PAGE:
The Jewish community turned out Oct. 20 to pay its final respects to Shimon Peres, Israel’s renaissance man who during a decades-long political career held the most important positions in the Israeli government.
Peres, who died Sept. 28 at age 93, was remembered as a statesman, visionary, peacemaker, lover of books, a man dedicated to the defence of Israel, a proponent of high-tech and someone who felt equally comfortable in the company of dignitaries as people he’d meet in the street.
About 500 people filled the sanctuary at Beth Emeth Bais Yehuda Synagogue to hear speakers and spiritual leaders celebrate the life of the man considered one of the giants at the founding of Israel. The event was sponsored by UJA Federation of Greater Toronto and the Centre for Israel and Jewish Affairs (CIJA), in co-operation with about two dozen community organizations and congregations.
Keynote speaker Heather Reisman, chair and CEO of Indigo Books, noted that political leaders from the four corners of the world, along with many other dignitaries, flocked to Israel for Peres’ funeral – a measure of the respect they had for the man.
Peres was “eternally optimistic,” a joyful, energetic man who was generous with his time. “This was the Shimon that I knew.”
Reisman recalled her first meeting with Peres as a teenager, when as deputy minister of defence he visited Canada. In later years, she and her husband, businessman Gerry Schwartz, travelled to Israel regularly and often met with Peres. “Shimon was an insane bookaholic,” who read often and deeply. “He enchanted us with his reverence for reading” and took pleasure in recommending books to her, Reisman said.
Despite his advancing years, Peres retained boundless energy, she continued. Late in the evening, when you might expect an elderly man to wind down, he was eager to make the scene at Israeli nightclubs. Accompanying him to one in Tel Aviv, she witnessed the reception he received. “It was clear he was a rock star,” she said.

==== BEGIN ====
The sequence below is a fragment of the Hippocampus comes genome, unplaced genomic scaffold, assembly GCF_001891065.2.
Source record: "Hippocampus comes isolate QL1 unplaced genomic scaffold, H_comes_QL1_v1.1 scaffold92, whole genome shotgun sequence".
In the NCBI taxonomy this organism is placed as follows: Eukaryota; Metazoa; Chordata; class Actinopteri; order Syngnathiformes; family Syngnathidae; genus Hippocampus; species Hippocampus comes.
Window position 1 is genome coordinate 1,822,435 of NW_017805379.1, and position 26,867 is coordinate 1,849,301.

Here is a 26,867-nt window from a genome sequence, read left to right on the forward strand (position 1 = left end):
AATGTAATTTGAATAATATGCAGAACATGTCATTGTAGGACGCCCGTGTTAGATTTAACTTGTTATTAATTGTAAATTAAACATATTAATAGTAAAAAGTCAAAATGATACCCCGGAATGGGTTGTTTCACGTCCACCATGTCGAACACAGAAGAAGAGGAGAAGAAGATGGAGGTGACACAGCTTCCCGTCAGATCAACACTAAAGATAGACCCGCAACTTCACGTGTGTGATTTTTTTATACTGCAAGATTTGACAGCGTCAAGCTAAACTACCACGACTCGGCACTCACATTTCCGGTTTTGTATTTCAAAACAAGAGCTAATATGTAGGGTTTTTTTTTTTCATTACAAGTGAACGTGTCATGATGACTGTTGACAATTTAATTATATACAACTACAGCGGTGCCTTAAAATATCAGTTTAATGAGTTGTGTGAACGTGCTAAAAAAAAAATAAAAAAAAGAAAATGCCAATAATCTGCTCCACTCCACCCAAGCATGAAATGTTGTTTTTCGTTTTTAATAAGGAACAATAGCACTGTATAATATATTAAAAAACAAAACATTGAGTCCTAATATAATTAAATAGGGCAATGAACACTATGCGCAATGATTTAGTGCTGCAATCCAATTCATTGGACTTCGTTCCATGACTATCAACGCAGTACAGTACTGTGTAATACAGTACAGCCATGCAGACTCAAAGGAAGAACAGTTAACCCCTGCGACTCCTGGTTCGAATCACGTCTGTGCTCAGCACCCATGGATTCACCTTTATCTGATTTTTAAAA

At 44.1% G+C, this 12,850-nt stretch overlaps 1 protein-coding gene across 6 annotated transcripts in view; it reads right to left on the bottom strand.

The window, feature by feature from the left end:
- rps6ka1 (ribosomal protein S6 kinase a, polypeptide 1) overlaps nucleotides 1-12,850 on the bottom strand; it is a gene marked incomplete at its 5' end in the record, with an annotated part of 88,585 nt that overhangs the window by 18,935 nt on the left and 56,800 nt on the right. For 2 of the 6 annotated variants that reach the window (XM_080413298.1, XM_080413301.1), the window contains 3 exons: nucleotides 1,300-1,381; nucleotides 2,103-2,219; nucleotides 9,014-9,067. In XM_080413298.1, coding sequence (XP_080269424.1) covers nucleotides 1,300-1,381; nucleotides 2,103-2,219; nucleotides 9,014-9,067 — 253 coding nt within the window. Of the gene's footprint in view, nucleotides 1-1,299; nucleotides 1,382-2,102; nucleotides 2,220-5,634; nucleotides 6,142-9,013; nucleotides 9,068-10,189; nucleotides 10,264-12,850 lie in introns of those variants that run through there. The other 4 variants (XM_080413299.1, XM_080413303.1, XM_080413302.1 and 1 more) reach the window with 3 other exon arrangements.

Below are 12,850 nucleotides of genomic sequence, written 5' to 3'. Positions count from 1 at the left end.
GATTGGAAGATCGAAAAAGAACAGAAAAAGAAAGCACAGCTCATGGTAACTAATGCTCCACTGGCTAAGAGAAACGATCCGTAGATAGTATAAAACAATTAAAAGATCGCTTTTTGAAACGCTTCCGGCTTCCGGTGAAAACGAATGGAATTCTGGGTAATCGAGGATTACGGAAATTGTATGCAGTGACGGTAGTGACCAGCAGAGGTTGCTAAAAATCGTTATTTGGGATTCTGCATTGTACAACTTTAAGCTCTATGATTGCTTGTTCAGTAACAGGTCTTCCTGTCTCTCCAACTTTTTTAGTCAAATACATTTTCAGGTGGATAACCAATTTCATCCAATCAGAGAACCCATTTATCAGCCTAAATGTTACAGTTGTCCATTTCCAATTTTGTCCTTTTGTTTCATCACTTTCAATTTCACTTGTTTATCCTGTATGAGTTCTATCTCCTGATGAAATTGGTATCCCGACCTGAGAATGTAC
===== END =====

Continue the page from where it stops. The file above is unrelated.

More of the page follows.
Even in his 90s, “his enthusiasm was boundless,” Reisman said.
Reisman recalls Peres inviting her to a beachfront restaurant in Tel Aviv-Jaffa, where he described his proposed Peres Center for Peace. Reisman said she was so moved by his passion, she agreed to fund the centre’s library, which formed a repository for Peres’ collection of books and other documents.
Peres was present at every key event in the history of Israel, and he never tired of pursuing peace, she said. “Where others saw dead ends, he saw opportunities.”
Reisman ended her tribute by quoting from the eulogy of former U.S. president Bill Clinton, who said of Peres, “He started life as Israel’s brightest student, became its best teacher and ended up its biggest dreamer.”
Israel’s consul general in Toronto, Galit Baram, called Peres “one of the generation of giants” responsible for the founding of Israel and someone who contributed greatly to the new country’s security and ability to defend itself.
Peres was also seen as a dreamer who foresaw joint infrastructure projects in the region, she said.
He valued the opinions of young people, he was tremendously energetic – “he had one of the craziest schedules I have ever seen” – he was accessible, willing to talk to anyone and had a tremendous sense of humour, Baram said.
That self-deprecating sense of humour was illustrated in a video shown at the event that was made after his departure as president. It shows the former president seeking help at an employment office, then trying his hand as a pizza delivery guy, security guard, gas jockey and stand-up comic, all the while delivering pearls of wisdom to anyone who would listen.
Other tributes were presented by Morris Perlis, chair of UJA Federation; UJA shinshinim; and Yael Karol, Toronto council member of CIJA, while rabbinic reflections were offered by rabbis Daniel Korobkin of Beth Avraham Yoseph Synagogue, Howard Morrison of Beth Emeth and Yael Splansky of Holy Blossom Temple.